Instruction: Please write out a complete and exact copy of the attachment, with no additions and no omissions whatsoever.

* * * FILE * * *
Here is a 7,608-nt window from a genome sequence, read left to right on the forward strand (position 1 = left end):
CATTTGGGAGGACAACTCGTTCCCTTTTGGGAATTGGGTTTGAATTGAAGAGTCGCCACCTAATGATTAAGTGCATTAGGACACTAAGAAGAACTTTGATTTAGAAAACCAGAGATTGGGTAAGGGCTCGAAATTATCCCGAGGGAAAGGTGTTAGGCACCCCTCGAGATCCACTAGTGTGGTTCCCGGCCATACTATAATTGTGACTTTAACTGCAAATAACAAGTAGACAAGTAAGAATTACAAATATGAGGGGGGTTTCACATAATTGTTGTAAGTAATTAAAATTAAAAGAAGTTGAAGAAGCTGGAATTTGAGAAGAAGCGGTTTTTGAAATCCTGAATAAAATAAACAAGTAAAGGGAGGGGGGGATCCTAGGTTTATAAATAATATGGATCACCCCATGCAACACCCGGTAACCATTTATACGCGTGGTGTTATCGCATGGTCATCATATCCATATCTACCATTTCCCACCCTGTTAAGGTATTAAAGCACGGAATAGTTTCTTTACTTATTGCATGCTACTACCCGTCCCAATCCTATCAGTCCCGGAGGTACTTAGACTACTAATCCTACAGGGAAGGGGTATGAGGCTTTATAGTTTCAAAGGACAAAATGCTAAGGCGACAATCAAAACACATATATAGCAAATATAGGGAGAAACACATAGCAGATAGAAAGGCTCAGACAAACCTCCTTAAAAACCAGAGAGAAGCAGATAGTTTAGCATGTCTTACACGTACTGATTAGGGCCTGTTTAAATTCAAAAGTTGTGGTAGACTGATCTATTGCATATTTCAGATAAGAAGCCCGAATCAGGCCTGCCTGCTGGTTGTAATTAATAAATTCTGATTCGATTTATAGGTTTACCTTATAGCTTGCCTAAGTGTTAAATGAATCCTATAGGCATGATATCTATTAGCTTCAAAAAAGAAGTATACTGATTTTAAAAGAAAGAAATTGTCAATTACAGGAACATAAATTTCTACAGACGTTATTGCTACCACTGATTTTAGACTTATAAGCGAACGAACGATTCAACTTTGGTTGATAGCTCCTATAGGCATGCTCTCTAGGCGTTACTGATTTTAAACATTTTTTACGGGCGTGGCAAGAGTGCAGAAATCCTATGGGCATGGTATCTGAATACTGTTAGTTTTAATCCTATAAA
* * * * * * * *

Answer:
Here is a 7,608-nt window from a genome sequence, read left to right on the forward strand (position 1 = left end):
CATTTGGGAGGACAACTCGTTCCCTTTTGGGAATTGGGTTTGAATTGAAGAGTCGCCACCTAATGATTAAGTGCATTAGGACACTAAGAAGAACTTTGATTTAGAAAACCAGAGATTGGGTAAGGGCTCGAAATTATCCCGAGGGAAAGGTGTTAGGCACCCCTCGAGATCCACTAGTGTGGTTCCCGGCCATACTATAATTGTGACTTTAACTGCAAATAACAAGTAGACAAGTAAGAATTACAAATATGAGGGGGGTTTCACATAATTGTTGTAAGTAATTAAAATTAAAAGAAGTTGAAGAAGCTGGAATTTGAGAAGAAGCGGTTTTTGAAATCCTGAATAAAATAAACAAGTAAAGGGAGGGGGGGATCCTAGGTTTATAAATAATATGGATCACCCCATGCAACACCCGGTAACCATTTATACGCGTGGTGTTATCGCATGGTCATCATATCCATATCTACCATTTCCCACCCTGTTAAGGTATTAAAGCACGGAATAGTTTCTTTACTTATTGCATGCTACTACCCGTCCCAATCCTATCAGTCCCGGAGGTACTTAGACTACTAATCCTACAGGGAAGGGGTATGAGGCTTTATAGTTTCAAAGGACAAAATGCTAAGGCGACAATCAAAACACATATATAGCAAATATAGGGAGAAACACATAGCAGATAGAAAGGCTCAGACAAACCTCCTTAAAAACCAGAGAGAAGCAGATAGTTTAGCATGTCTTACACGTACTGATTAGGGCCTGTTTAAATTCAAAAGTTGTGGTAGACTGATCTATTGCATATTTCAGATAAGAAGCCCGAATCAGGCCTGCCTGCTGGTTGTAATTAATAAATTCTGATTCGATTTATAGGTTTACCTTATAGCTTGCCTAAGTGTTAAATGAATCCTATAGGCATGATATCTATTAGCTTCAAAAAAGAAGTATACTGATTTTAAAAGAAAGAAATTGTCAATTACAGGAACATAAATTTCTACAGACGTTATTGCTACCACTGATTTTAGACTTATAAGCGAACGAACGATTCAACTTTGGTTGATAGCTCCTATAGGCATGCTCTCTAGGCGTTACTGATTTTAAACATTTTTTACGGGCGTGGCAAGAGTGCAGAAATCCTATGGGCATGGTATCTGAATACTGTTAGTTTTAATCCTATAAA